Perhaps it is something in the smile, for me, genuine, accompanied by a Southern greeting of “Hi, how you doing?” Perhaps something in the fact that I stand behind a very low desk, suggesting my professionalism and a certain sanitized sense of know-how while still being approachable and accessible to the general public, especially when the person standing behind it is a twenty-three-year-old woman with a big smile and a “Hi, how you doin’?” Perhaps it is the glowing CUSTOMER SERVICE sign suspended above our interactions, the ring of computers, the countertop and monitor that separate you and I as I search for your title. Whatever it is, there is something in my position as a Bookseller that implies knowledge, but not only a general knowledge of a variety of subjects (true Renaissance employees we are assumed to be), but accompanying that assumption of knowledge is a false sense of trust. For whatever reason, there’s a confluence between the trust of the store and the trust of its workers. The way you trust B&N and the way you trust me.
So customers treat me like a free therapist, someone who’s open to the public and can’t really turn you away, not unless you make a scene, say or do something wildly inappropriate, or try to steal something. I am a friendly person by nature, and have always attracted some pretty strange people to my periphery, perhaps due to some kind of pheremonal-like smell, something that indicates to needy folks that I am a sympathetic ear.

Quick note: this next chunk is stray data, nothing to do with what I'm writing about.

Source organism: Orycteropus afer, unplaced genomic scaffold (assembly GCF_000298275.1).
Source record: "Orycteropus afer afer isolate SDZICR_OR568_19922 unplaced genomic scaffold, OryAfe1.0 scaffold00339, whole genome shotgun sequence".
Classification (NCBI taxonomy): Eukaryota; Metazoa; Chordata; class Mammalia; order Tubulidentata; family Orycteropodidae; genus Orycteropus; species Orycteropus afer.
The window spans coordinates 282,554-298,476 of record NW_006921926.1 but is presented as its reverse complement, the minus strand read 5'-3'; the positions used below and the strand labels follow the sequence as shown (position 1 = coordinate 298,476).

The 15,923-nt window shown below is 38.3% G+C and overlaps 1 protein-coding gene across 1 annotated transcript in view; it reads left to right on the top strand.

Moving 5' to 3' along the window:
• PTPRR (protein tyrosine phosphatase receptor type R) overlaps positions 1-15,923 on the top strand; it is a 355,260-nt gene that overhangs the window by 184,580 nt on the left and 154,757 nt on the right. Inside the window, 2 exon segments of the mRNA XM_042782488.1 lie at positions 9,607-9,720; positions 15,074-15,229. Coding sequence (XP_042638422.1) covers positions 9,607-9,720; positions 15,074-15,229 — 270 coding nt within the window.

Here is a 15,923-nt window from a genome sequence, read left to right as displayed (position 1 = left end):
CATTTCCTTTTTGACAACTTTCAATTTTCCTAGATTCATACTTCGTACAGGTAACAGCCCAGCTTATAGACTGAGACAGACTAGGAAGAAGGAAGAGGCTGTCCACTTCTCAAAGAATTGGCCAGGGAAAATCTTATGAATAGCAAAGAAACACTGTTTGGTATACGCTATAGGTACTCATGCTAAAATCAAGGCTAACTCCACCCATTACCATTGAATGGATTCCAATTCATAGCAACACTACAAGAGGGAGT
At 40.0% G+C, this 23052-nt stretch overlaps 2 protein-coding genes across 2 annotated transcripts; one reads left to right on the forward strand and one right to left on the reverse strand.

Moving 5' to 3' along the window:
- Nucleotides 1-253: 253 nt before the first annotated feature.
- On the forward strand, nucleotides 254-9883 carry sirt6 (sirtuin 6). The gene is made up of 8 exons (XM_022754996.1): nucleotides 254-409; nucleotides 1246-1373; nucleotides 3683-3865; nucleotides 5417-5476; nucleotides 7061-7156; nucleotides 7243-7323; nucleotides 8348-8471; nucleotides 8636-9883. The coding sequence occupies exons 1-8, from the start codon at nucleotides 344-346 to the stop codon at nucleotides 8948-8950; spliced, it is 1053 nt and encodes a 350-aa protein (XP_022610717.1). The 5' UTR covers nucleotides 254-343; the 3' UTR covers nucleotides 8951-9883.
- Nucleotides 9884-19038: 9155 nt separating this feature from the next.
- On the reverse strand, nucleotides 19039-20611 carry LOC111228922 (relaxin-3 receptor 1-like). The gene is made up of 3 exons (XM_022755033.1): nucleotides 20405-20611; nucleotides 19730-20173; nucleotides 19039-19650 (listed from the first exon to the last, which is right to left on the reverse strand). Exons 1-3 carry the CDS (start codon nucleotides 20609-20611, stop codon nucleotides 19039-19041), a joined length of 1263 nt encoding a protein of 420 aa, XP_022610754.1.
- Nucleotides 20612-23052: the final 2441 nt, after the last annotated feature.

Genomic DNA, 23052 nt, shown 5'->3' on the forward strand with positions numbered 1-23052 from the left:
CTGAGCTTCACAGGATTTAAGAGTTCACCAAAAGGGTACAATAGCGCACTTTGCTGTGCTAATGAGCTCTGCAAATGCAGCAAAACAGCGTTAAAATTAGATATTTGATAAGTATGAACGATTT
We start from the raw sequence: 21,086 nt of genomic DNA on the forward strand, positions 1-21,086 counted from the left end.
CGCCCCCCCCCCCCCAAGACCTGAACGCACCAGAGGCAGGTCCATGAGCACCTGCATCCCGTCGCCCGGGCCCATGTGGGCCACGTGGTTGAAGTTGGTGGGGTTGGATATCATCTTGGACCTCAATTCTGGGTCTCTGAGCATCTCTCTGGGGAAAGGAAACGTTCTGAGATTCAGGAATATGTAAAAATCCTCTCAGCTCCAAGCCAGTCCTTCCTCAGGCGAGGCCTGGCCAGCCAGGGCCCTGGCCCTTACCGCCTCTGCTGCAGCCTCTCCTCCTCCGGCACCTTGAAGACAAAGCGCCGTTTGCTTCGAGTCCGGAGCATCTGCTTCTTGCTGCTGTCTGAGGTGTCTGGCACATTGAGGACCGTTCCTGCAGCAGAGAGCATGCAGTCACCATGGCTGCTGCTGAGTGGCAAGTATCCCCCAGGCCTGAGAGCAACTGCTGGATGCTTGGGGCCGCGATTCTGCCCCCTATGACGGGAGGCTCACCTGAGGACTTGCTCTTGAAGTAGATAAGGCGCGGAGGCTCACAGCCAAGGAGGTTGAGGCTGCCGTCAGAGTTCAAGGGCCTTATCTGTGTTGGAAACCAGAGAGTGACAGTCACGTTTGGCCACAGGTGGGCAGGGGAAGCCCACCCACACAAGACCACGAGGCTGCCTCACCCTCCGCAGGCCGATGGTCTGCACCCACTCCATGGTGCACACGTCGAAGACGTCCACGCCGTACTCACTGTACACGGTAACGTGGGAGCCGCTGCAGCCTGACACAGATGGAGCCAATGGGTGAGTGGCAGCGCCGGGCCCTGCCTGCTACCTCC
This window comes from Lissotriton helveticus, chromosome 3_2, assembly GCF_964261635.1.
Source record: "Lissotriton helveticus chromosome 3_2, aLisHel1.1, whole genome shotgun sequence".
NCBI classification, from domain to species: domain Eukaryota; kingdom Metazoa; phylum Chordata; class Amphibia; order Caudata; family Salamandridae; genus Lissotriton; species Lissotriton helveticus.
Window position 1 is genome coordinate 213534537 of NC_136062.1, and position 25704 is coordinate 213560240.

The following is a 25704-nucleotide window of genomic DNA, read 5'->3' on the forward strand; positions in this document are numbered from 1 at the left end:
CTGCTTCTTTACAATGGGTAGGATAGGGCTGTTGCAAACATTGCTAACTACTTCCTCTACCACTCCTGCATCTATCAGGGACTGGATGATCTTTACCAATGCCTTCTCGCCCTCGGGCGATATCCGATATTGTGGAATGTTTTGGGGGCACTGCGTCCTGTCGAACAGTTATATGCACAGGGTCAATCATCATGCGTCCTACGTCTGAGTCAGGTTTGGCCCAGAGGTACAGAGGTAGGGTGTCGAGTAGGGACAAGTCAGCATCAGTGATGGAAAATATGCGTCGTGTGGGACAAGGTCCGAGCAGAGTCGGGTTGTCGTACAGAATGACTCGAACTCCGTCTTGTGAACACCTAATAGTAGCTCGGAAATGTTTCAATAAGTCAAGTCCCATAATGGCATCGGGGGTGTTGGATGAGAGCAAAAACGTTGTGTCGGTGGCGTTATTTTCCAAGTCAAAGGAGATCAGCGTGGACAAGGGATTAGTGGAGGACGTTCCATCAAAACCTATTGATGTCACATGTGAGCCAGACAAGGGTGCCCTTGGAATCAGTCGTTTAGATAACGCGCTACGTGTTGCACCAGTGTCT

I have had customers relate to me the intimate details of their sexual lives, usually women, expressing sentiments they don’t whisper to their husbands, sensing a knowledge base in me that I question. I want to ask these women, what the fuck do you think I know about this? or want to know? But usually, I smile and nod along, grappling with the correct words, but smiling and acting understanding. I’ve worked for Barnes & Noble off and on for almost four years, and in that time I’ve had women complain to me that their husbands: didn’t make them come, wanted to look at other women, wanted to fuck other women, did fuck other women, wanted to roleplay with a nurse outfit, wanted to roleplay with a French maid outfit, didn’t satisfy them anymore, didn’t interest them anymore, didn’t love them anymore. Usually, these women are asking for help finding a Self Improvement title, or perhaps Sexuality. Once, a woman was telling me about her preference for erotic fiction over sex with her husband. She expounded on the merits of masturbation and fantasy over real-life husband sex as I walked her to the Sexuality section, in search of “Letters to Penthouse III” (available online from Barnes & Noble here).
Not that the strange ones are solely women. I have had men tell me about their pornography addictions, their gambling addictions, their alcohol problems, their multiple girlfriends, their depression, their ailing family members, their problems with drinking and being unable to get a hard-on, their problems with cheating on their wives. And the customers I’m talking about here are only the ones who’ve treated me like a free therapist. The creepers are an entirely different sense of discomfort, and an entirely different blog post.
Now I think I’ll end on the best customer quote so far:
“I don’t believe in spreading the message of peace and love.”